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Wedding Photography FAQ's

Scroll down to find the answers to some of our couple's most frequently asked questions about wedding photography

What is a documentary wedding photographer?

Documentary wedding photography (sometimes referred to as candid or reportage wedding photography) is the taking of unposed, candid imagery without the photographer directing the action.

This may be the simplest definition but there’s of course rather more to it and you can simply click here to find out about our documentary wedding photography approach in much more detail.

Does a documentary photographer still do groups and/or portraits?

Traditional wedding portraits and groups are never a documentary wedding photographers primary focus and some documentary photographers will not offer them at all. However most shooting in a documentary style (ourselves included) are still happy to do a limited number of group photographs or portraits at the couples request.

But the more classic wedding posed portraits may not be a reportage style wedding photographer’s focus, portraits are actually something that we look for all the time through every stage of a wedding. Documentary portraits still encapsulate the finest traditions of photographic portraiture but are captured entirely in the moment without any direction or interference from the photographer.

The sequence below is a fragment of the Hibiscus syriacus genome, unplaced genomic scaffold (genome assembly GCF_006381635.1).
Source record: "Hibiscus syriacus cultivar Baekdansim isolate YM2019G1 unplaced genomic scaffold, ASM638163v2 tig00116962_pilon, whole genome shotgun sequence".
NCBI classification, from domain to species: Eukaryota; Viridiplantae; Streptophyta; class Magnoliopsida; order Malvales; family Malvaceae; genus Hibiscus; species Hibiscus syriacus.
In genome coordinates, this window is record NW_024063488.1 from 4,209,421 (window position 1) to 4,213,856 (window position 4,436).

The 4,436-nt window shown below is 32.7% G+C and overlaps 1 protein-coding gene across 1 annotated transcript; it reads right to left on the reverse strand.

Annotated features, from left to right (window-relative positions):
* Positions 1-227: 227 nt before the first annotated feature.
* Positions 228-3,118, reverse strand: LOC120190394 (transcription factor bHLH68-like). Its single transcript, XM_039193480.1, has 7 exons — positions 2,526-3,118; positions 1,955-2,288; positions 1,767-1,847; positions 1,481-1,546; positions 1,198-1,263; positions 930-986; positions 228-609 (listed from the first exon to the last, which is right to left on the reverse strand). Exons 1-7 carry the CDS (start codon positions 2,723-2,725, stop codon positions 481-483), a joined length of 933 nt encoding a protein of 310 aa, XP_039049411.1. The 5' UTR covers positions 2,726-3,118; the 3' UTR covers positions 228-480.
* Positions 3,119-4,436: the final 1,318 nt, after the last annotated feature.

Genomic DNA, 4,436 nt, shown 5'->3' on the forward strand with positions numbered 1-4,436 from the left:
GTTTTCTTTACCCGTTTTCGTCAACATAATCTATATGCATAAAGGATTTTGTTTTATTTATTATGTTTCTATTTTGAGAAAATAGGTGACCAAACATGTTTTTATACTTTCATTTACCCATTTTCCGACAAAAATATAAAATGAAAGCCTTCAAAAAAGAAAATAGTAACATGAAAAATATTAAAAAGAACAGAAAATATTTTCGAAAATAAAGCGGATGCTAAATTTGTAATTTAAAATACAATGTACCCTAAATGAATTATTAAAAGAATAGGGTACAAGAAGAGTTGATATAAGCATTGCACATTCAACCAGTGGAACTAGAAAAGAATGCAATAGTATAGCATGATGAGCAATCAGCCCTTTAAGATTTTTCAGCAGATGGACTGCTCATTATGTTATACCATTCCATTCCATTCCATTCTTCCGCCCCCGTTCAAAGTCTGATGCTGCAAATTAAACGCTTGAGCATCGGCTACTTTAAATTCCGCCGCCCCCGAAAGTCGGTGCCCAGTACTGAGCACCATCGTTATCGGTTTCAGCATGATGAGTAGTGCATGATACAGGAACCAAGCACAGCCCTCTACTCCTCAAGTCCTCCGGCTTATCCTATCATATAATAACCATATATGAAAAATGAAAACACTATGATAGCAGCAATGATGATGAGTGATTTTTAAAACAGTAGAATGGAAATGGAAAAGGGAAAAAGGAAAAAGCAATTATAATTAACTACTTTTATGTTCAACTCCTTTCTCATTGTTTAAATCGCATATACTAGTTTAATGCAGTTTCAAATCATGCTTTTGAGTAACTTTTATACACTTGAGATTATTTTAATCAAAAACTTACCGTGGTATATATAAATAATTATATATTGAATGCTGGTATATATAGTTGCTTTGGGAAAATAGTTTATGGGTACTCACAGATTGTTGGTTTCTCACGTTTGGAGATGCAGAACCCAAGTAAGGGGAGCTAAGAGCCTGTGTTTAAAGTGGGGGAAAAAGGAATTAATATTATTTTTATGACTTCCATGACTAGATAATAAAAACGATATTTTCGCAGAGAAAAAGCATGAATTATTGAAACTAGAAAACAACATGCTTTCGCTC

Click here to read about documentary wedding portraits in much more detail!
Street photography at weddings is an artform mastered in this exploration of light, shadow, composition and layering by York Place Studios. Groom, seated centre front, smokes a cigarette with his face in bold shadow. behind a scene unfolds involving a woman in a white dress, her face also partially in shadow, and a man holding his hand to block his eyes from sun. Right at the back of the image a man in a bold blue and orange ensemble stands in a doorway holding a glass. The image is captured in the courtyard of a Tudor style house

What is Street Wedding Photography?

Whilst street wedding photography may sound as simple as photographing a wedding taking place on a street, photographically speaking it’s a little more complex than that. Street wedding photography is a term used to describe a style of photography that combines elements of documentary wedding photography with elements of street photography.